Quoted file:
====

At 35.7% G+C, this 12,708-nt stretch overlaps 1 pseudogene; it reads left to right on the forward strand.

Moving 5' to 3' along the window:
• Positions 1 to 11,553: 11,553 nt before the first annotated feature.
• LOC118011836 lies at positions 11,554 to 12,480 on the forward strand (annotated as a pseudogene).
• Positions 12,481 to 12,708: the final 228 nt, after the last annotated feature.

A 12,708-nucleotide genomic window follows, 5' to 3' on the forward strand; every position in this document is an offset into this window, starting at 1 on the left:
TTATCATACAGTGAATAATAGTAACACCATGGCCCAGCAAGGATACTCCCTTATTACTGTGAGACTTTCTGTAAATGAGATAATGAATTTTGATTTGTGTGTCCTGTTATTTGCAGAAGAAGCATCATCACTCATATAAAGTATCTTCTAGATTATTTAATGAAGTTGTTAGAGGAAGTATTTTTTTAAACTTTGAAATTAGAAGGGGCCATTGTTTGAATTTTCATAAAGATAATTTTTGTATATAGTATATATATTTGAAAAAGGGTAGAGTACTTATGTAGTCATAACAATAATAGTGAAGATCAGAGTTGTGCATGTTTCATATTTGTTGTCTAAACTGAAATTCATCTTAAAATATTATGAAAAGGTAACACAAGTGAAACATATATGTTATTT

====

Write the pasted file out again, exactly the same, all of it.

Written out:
At 35.7% G+C, this 12,708-nt stretch overlaps 1 pseudogene; it reads left to right on the forward strand.

Moving 5' to 3' along the window:
• Positions 1 to 11,553: 11,553 nt before the first annotated feature.
• LOC118011836 lies at positions 11,554 to 12,480 on the forward strand (annotated as a pseudogene).
• Positions 12,481 to 12,708: the final 228 nt, after the last annotated feature.

A 12,708-nucleotide genomic window follows, 5' to 3' on the forward strand; every position in this document is an offset into this window, starting at 1 on the left:
TTATCATACAGTGAATAATAGTAACACCATGGCCCAGCAAGGATACTCCCTTATTACTGTGAGACTTTCTGTAAATGAGATAATGAATTTTGATTTGTGTGTCCTGTTATTTGCAGAAGAAGCATCATCACTCATATAAAGTATCTTCTAGATTATTTAATGAAGTTGTTAGAGGAAGTATTTTTTTAAACTTTGAAATTAGAAGGGGCCATTGTTTGAATTTTCATAAAGATAATTTTTGTATATAGTATATATATTTGAAAAAGGGTAGAGTACTTATGTAGTCATAACAATAATAGTGAAGATCAGAGTTGTGCATGTTTCATATTTGTTGTCTAAACTGAAATTCATCTTAAAATATTATGAAAAGGTAACACAAGTGAAACATATATGTTATTT